The county's booming economy could begin to lose steam in 2000, and businesses are bracing themselves for a potential slowdown by year's end, economists warned. Slowly rising inflation, particularly in oil prices, and possible interest rate hikes by the Federal Reserve Board have slightly dimmed the confidence of county businesses, and could slow the economy, according to some experts.
OPINION
February 25, 1996 | JOEL KOTKIN, Joel Kotkin, a contributing editor to Opinion, is a senior fellow with the Pepperdine University Institute for Public Policy and the Pacific Research Institute. He is also business-trends analyst for Fox TV
The slowing national economy threatens California's budding recovery. This time, a drastically more aggressive and positive response will be required if the state is to escape a downturn of its own. Although some indicators, including the stock market, remain relatively bouyant, there are numerous signs of an impending slowdown.
BUSINESS
October 15, 2001 | CHRIS KRAUL
Manufacturing output at Mexico's maquiladoras, the border plants that use low-cost labor to assemble products destined mainly for the U.S. market, fell 18% in August. Manufacturing overall in Mexico declined 6.3% compared with a year earlier. Mexico's manufacturers have been hard hit by the U.S. economic slowdown and the Sept. 11 terrorist attacks, which have caused demand to soften. Makers of autos and automotive parts, consumer electronics and equipment are especially affected.
CALIFORNIA | LOCAL
December 16, 2001 | From Associated Press
Most Californians think the state's economy is in a slump, but nearly half believe that it will perk up next year, according to a Field Poll released Saturday. The survey conducted by the Field Institute found that 51% of Californians describe the state as being in economic bad times. Meanwhile, 21% feel the state is in economic good times, and a quarter think California is between good and bad times, the poll found.
BUSINESS
July 27, 2012 | By Tiffany Hsu
The sunny weather in July isn't doing much for consumer sentiment - confidence is at the lowest level of the year, according to a new index compiled by Thomson Reuters and the University of Michigan. All sorts of factors are to blame: The hiring and wage deceleration in the U.S., the ripple effect of the malaise in Europe, the threat of a fiscal cliff of higher taxes and spending cuts along with the slowing gross domestic product reported Friday, and more. The monthly gauge in sentiment slipped 1.2% to 72.3 in July from 73.2 the previous month.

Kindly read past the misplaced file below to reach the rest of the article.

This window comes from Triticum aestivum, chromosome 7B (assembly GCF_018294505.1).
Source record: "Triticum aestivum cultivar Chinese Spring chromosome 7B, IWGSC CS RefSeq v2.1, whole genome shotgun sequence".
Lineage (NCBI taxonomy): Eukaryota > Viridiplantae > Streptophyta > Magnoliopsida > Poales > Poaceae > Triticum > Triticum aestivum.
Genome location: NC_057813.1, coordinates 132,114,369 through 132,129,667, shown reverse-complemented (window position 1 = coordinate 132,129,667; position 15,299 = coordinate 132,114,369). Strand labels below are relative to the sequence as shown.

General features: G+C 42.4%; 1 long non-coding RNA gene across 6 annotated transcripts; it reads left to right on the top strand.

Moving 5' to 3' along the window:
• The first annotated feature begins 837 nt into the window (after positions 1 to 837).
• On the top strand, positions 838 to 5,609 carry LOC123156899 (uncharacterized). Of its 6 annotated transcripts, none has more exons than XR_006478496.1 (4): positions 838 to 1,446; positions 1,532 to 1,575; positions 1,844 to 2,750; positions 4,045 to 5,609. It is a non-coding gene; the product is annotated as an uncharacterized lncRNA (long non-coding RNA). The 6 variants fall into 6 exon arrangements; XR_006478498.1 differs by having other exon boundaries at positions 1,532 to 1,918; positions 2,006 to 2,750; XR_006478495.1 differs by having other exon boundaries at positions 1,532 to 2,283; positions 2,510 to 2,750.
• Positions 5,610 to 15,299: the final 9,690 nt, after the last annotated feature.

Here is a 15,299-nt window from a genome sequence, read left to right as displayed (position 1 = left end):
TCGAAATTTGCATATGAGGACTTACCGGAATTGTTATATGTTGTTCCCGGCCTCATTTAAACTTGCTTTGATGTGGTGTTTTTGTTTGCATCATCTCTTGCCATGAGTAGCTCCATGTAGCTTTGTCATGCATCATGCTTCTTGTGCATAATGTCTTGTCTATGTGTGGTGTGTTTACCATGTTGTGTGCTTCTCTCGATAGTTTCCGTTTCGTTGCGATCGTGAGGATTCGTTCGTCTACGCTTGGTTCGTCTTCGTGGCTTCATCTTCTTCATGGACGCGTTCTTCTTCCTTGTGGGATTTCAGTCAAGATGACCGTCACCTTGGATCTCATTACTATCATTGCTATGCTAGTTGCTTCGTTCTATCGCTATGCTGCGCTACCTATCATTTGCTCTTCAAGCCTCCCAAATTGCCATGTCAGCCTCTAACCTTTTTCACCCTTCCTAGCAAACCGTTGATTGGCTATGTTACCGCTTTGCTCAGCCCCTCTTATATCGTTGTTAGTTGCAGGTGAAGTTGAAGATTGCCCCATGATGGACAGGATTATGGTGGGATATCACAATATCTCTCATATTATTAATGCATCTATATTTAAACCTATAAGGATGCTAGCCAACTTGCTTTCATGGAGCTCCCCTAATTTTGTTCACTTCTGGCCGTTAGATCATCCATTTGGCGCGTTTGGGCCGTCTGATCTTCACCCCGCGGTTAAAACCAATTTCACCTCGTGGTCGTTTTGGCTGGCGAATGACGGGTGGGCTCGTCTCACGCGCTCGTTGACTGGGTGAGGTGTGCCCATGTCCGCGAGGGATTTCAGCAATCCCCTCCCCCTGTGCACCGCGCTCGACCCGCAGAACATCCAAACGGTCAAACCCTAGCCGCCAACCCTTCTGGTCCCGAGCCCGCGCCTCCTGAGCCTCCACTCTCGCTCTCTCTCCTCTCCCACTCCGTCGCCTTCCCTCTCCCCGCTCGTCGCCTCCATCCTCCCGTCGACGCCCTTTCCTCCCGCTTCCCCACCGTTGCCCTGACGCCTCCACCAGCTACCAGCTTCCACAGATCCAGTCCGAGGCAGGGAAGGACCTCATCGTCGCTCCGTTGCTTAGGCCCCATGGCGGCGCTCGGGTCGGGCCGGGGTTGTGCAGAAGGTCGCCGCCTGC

BUSINESS
November 10, 2011 | By Jerry Hirsch, Los Angeles Times
General Motors Co. saw its profit slide in the third quarter, hurt by losses in Europe and a slowing global economy. Although the nation's largest automaker has posted a string of seven consecutive profitable quarters, its earnings in the latest period fell 15% to $1.7 billion, or $1.03 per share, from $2 billion, or $1.20 a share, in the same period last year. Revenue rose 7.6% to $36.7 billion. "We produced a solid quarter generating our best results in North America and China, the world's most important auto markets and where GM is a market leader," said Dan Akerson, GM's chief executive.
WORLD
December 26, 2010 | By Anthee Carassava, Los Angeles Times
Just before dawn in New Jersey 40 years ago, Nick Paravalos jumped ship, sneaking toward an American dream that he had nurtured for decades, leaving Greece behind for good. Starting with $20 in his pocket, the Piraeus-born seaman began to bounce from job to job, washing dishes and busing tables for years before settling in upstate New York, marrying, and setting up the first of three diners in the sleepy town of Scotia. The tale is a template of the American promise of upward mobility, one that millions of hardworking immigrants have realized in the course of several generations.